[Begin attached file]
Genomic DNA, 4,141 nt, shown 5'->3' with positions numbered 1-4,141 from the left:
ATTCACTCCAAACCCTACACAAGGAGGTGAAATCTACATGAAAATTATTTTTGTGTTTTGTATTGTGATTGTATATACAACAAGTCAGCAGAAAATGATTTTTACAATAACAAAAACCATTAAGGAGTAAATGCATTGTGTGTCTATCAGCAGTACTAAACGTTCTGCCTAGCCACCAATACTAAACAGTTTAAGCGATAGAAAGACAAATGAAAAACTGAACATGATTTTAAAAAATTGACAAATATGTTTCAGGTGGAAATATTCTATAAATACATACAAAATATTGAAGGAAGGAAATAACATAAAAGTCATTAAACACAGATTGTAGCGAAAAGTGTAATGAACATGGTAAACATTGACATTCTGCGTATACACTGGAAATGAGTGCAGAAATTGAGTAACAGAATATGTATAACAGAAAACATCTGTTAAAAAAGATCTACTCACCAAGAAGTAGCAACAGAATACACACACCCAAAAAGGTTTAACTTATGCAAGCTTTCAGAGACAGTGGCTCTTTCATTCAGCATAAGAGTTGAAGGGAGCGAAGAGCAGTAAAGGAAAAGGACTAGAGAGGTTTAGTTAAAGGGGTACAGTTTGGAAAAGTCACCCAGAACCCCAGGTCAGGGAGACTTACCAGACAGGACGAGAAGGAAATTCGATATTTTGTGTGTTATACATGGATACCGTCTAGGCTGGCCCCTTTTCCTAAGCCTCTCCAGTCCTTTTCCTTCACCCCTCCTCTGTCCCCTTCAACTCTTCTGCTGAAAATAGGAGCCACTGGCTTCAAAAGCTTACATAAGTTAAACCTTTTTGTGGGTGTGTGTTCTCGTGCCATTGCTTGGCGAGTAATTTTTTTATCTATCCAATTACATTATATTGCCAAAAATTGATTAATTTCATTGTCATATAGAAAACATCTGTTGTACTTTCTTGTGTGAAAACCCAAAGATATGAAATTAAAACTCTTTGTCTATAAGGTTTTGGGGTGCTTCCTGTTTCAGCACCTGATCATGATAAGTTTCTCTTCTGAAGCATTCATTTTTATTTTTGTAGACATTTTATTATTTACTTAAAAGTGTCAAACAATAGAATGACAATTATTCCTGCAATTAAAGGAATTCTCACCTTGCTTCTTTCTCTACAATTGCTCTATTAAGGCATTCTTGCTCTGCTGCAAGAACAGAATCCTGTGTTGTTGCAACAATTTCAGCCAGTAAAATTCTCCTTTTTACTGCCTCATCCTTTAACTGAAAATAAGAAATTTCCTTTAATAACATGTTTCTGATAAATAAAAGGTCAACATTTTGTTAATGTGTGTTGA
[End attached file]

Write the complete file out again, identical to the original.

Genomic DNA, 4,141 nt, shown 5'->3' with positions numbered 1-4,141 from the left:
ATTCACTCCAAACCCTACACAAGGAGGTGAAATCTACATGAAAATTATTTTTGTGTTTTGTATTGTGATTGTATATACAACAAGTCAGCAGAAAATGATTTTTACAATAACAAAAACCATTAAGGAGTAAATGCATTGTGTGTCTATCAGCAGTACTAAACGTTCTGCCTAGCCACCAATACTAAACAGTTTAAGCGATAGAAAGACAAATGAAAAACTGAACATGATTTTAAAAAATTGACAAATATGTTTCAGGTGGAAATATTCTATAAATACATACAAAATATTGAAGGAAGGAAATAACATAAAAGTCATTAAACACAGATTGTAGCGAAAAGTGTAATGAACATGGTAAACATTGACATTCTGCGTATACACTGGAAATGAGTGCAGAAATTGAGTAACAGAATATGTATAACAGAAAACATCTGTTAAAAAAGATCTACTCACCAAGAAGTAGCAACAGAATACACACACCCAAAAAGGTTTAACTTATGCAAGCTTTCAGAGACAGTGGCTCTTTCATTCAGCATAAGAGTTGAAGGGAGCGAAGAGCAGTAAAGGAAAAGGACTAGAGAGGTTTAGTTAAAGGGGTACAGTTTGGAAAAGTCACCCAGAACCCCAGGTCAGGGAGACTTACCAGACAGGACGAGAAGGAAATTCGATATTTTGTGTGTTATACATGGATACCGTCTAGGCTGGCCCCTTTTCCTAAGCCTCTCCAGTCCTTTTCCTTCACCCCTCCTCTGTCCCCTTCAACTCTTCTGCTGAAAATAGGAGCCACTGGCTTCAAAAGCTTACATAAGTTAAACCTTTTTGTGGGTGTGTGTTCTCGTGCCATTGCTTGGCGAGTAATTTTTTTATCTATCCAATTACATTATATTGCCAAAAATTGATTAATTTCATTGTCATATAGAAAACATCTGTTGTACTTTCTTGTGTGAAAACCCAAAGATATGAAATTAAAACTCTTTGTCTATAAGGTTTTGGGGTGCTTCCTGTTTCAGCACCTGATCATGATAAGTTTCTCTTCTGAAGCATTCATTTTTATTTTTGTAGACATTTTATTATTTACTTAAAAGTGTCAAACAATAGAATGACAATTATTCCTGCAATTAAAGGAATTCTCACCTTGCTTCTTTCTCTACAATTGCTCTATTAAGGCATTCTTGCTCTGCTGCAAGAACAGAATCCTGTGTTGTTGCAACAATTTCAGCCAGTAAAATTCTCCTTTTTACTGCCTCATCCTTTAACTGAAAATAAGAAATTTCCTTTAATAACATGTTTCTGATAAATAAAAGGTCAACATTTTGTTAATGTGTGTTGA